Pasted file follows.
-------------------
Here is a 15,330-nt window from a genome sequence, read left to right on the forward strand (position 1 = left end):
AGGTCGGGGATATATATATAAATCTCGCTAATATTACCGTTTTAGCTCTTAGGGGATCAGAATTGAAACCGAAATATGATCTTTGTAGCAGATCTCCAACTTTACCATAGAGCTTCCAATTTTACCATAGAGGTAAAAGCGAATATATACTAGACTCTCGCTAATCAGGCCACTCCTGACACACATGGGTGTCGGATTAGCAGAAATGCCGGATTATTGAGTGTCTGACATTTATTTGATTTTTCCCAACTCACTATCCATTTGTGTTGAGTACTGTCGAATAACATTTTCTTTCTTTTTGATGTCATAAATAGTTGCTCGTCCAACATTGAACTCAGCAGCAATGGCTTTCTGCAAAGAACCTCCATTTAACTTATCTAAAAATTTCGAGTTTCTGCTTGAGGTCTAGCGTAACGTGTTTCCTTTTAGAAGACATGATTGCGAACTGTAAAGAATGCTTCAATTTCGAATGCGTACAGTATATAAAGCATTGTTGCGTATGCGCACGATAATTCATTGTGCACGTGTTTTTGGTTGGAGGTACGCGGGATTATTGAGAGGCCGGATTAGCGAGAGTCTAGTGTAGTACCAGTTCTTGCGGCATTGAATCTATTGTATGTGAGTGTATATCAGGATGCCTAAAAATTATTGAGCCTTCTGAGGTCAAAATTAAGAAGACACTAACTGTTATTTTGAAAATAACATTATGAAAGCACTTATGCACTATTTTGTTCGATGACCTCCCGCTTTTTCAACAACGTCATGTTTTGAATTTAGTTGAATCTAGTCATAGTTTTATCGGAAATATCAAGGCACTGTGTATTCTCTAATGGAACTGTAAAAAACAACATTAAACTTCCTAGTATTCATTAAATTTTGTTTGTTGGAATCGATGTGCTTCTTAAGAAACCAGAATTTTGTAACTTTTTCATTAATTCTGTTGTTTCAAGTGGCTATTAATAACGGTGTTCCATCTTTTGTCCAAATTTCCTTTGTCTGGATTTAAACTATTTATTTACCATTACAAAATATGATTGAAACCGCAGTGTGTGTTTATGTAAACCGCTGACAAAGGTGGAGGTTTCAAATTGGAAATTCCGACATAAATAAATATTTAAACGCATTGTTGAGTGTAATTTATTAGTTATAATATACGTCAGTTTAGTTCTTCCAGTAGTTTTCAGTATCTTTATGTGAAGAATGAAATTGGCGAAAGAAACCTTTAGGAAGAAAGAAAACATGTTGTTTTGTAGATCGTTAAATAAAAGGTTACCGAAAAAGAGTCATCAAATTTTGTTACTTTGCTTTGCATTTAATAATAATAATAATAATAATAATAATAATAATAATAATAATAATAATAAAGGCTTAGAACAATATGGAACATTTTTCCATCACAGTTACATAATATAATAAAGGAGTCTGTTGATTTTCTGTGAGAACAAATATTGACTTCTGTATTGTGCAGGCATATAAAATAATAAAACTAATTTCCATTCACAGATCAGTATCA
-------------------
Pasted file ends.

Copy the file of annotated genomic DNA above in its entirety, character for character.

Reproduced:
Here is a 15,330-nt window from a genome sequence, read left to right on the forward strand (position 1 = left end):
AGGTCGGGGATATATATATAAATCTCGCTAATATTACCGTTTTAGCTCTTAGGGGATCAGAATTGAAACCGAAATATGATCTTTGTAGCAGATCTCCAACTTTACCATAGAGCTTCCAATTTTACCATAGAGGTAAAAGCGAATATATACTAGACTCTCGCTAATCAGGCCACTCCTGACACACATGGGTGTCGGATTAGCAGAAATGCCGGATTATTGAGTGTCTGACATTTATTTGATTTTTCCCAACTCACTATCCATTTGTGTTGAGTACTGTCGAATAACATTTTCTTTCTTTTTGATGTCATAAATAGTTGCTCGTCCAACATTGAACTCAGCAGCAATGGCTTTCTGCAAAGAACCTCCATTTAACTTATCTAAAAATTTCGAGTTTCTGCTTGAGGTCTAGCGTAACGTGTTTCCTTTTAGAAGACATGATTGCGAACTGTAAAGAATGCTTCAATTTCGAATGCGTACAGTATATAAAGCATTGTTGCGTATGCGCACGATAATTCATTGTGCACGTGTTTTTGGTTGGAGGTACGCGGGATTATTGAGAGGCCGGATTAGCGAGAGTCTAGTGTAGTACCAGTTCTTGCGGCATTGAATCTATTGTATGTGAGTGTATATCAGGATGCCTAAAAATTATTGAGCCTTCTGAGGTCAAAATTAAGAAGACACTAACTGTTATTTTGAAAATAACATTATGAAAGCACTTATGCACTATTTTGTTCGATGACCTCCCGCTTTTTCAACAACGTCATGTTTTGAATTTAGTTGAATCTAGTCATAGTTTTATCGGAAATATCAAGGCACTGTGTATTCTCTAATGGAACTGTAAAAAACAACATTAAACTTCCTAGTATTCATTAAATTTTGTTTGTTGGAATCGATGTGCTTCTTAAGAAACCAGAATTTTGTAACTTTTTCATTAATTCTGTTGTTTCAAGTGGCTATTAATAACGGTGTTCCATCTTTTGTCCAAATTTCCTTTGTCTGGATTTAAACTATTTATTTACCATTACAAAATATGATTGAAACCGCAGTGTGTGTTTATGTAAACCGCTGACAAAGGTGGAGGTTTCAAATTGGAAATTCCGACATAAATAAATATTTAAACGCATTGTTGAGTGTAATTTATTAGTTATAATATACGTCAGTTTAGTTCTTCCAGTAGTTTTCAGTATCTTTATGTGAAGAATGAAATTGGCGAAAGAAACCTTTAGGAAGAAAGAAAACATGTTGTTTTGTAGATCGTTAAATAAAAGGTTACCGAAAAAGAGTCATCAAATTTTGTTACTTTGCTTTGCATTTAATAATAATAATAATAATAATAATAATAATAATAATAATAATAATAATAAAGGCTTAGAACAATATGGAACATTTTTCCATCACAGTTACATAATATAATAAAGGAGTCTGTTGATTTTCTGTGAGAACAAATATTGACTTCTGTATTGTGCAGGCATATAAAATAATAAAACTAATTTCCATTCACAGATCAGTATCA